Who'd be an ISP?

Once upon a time, providing internet services was a straightforward business. It certainly isn't any more, though, as the threat of new legislation and litigation hang over the industry.

ResponsibilitySo take all that into account, add in too the extra policing responsibilities that the authorities and entertainment companies are looking to impose on ISPs, and you simply have to wonder how much thinking has gone into it. How on earth can an ISP, on the resources it has, investigate the content of the large packets of data that shifts around its network? Do we make the postman responsible for the letters that come through our door? Of course not. So why does the IT industry seem to get lumbered with two dimensional thinking such as this? It's certainly not the first time, and it equally certainly won't be the last.

The problem, of course, is that by asking ISPs to even think about dealing with issues such as copyright infringement, it moves them away from the main business challenges they face, at just the point they need to be addressing them. All businesses are finite, and all have to choose just where to pinpoint their resources.

Thus this is the point when, surely, the government needs to be intervening in favour and support of the ISP, rather than layering them down with fresh responsibilities. Granted, there's only a finite amount of sympathy some of us can muster for an ISP, and rightly so. Stories of poor customer service, outsourced call centres, long hold times and unreliable connectivity - whilst still the exception more than the proverbial rule - can't be overlooked, and the likes of traffic shaping and capping on contracts that were supposed to be unlimited leaves a sour taste (and it's something that could yet get worse).

Yet all of this simply isn't going to change unless the broadband infrastructure is treated with some of the reverence and respect that the phone and power lines seem to earn. Broadband has emerged as a vital, contemporary communication tool, and one that continues to open up unpredictable and fascinating possibilities. And yet you can't help but feel that those at the top table of the UK simply struggle to understand it.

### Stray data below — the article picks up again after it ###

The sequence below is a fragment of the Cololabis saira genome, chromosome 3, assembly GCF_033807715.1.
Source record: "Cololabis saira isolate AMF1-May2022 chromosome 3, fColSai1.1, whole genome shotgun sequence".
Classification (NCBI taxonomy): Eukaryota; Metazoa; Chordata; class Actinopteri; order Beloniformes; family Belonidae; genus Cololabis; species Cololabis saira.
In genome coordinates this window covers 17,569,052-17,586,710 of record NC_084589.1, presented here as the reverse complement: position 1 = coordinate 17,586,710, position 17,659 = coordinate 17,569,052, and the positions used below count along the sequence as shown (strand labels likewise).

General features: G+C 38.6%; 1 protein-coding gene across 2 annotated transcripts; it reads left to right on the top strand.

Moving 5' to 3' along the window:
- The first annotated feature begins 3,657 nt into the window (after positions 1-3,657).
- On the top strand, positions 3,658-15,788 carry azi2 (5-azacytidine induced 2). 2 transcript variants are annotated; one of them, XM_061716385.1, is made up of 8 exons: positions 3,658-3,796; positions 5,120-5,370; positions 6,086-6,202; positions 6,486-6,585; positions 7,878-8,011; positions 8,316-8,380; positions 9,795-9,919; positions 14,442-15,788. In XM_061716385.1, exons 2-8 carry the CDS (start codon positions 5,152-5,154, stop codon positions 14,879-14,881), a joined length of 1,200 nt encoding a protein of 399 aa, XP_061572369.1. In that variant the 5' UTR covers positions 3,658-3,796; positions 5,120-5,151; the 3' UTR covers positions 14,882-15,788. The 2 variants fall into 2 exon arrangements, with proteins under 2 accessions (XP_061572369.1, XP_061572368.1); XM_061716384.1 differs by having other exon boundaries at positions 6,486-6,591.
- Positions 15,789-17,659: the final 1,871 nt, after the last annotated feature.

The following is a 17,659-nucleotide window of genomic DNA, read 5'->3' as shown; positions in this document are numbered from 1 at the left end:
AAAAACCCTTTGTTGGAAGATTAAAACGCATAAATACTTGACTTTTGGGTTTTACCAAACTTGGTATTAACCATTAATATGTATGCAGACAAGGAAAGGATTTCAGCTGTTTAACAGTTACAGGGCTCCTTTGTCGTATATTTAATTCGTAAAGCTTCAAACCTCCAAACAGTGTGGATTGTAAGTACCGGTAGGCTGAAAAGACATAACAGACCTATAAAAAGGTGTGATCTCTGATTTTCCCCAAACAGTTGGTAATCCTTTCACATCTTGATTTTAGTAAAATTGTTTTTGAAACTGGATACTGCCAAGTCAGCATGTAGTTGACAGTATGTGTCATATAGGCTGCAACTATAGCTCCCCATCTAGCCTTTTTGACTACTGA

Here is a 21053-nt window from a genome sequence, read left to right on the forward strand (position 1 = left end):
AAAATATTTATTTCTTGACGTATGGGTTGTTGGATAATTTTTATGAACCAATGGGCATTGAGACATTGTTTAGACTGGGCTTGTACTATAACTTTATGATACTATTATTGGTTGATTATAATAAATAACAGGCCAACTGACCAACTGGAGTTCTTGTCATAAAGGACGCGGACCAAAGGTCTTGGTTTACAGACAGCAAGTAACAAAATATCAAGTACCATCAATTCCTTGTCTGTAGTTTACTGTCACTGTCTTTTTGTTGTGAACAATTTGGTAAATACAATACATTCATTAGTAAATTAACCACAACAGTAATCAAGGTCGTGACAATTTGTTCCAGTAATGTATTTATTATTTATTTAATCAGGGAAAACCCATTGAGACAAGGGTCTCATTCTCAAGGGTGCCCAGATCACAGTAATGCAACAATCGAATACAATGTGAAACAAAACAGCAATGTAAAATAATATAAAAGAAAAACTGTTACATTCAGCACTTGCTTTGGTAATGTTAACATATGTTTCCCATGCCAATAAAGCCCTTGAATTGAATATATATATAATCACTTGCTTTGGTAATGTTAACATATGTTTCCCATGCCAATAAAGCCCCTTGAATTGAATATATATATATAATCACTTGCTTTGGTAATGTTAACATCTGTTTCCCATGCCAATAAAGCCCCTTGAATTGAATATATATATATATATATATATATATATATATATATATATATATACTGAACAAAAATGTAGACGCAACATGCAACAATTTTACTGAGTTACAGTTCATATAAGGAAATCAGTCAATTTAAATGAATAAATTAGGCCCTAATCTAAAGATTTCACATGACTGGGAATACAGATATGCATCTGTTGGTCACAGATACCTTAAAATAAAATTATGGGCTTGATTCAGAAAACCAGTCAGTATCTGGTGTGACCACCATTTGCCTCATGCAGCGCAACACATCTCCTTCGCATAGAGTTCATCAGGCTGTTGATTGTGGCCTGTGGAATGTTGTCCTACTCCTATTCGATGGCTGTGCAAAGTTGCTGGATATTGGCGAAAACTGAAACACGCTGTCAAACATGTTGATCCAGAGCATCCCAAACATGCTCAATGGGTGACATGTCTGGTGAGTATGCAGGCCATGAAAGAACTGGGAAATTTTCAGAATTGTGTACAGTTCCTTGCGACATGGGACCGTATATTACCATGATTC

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And this isn't an issue of copyright enforcement per se, as that's just a symptom of a broader issue. If Government genuinely understood the issues here, you can't help but feel that suggestions over policing data wouldn't even make it onto the draft of the press release. It's all too well suggesting three strikes and you're chucked off a network, but who defines, investigates and deals with the flack for it?

As things stand, the question remains, who'd be an ISP? The answer is, at least in the consumer space, those companies who are looking to offer a general communications portfolio as much as those genuinely looking to specialise and excel in the sector. Because now, for every BT (and the issues surrounding British Telecom alone could fill a feature with little worry), there are umpteen supermarkets, stores and loosely-connected media companies who are trying to get in on the act. Many of these aren't broadband specialists at all, even if the companies they lease their services from may be.

Yet given the increasing legislative demands and public pressures facing the modern day Internet service provider, is it any wonder that smaller, specialised firms are seemingly less prevalent in the market?

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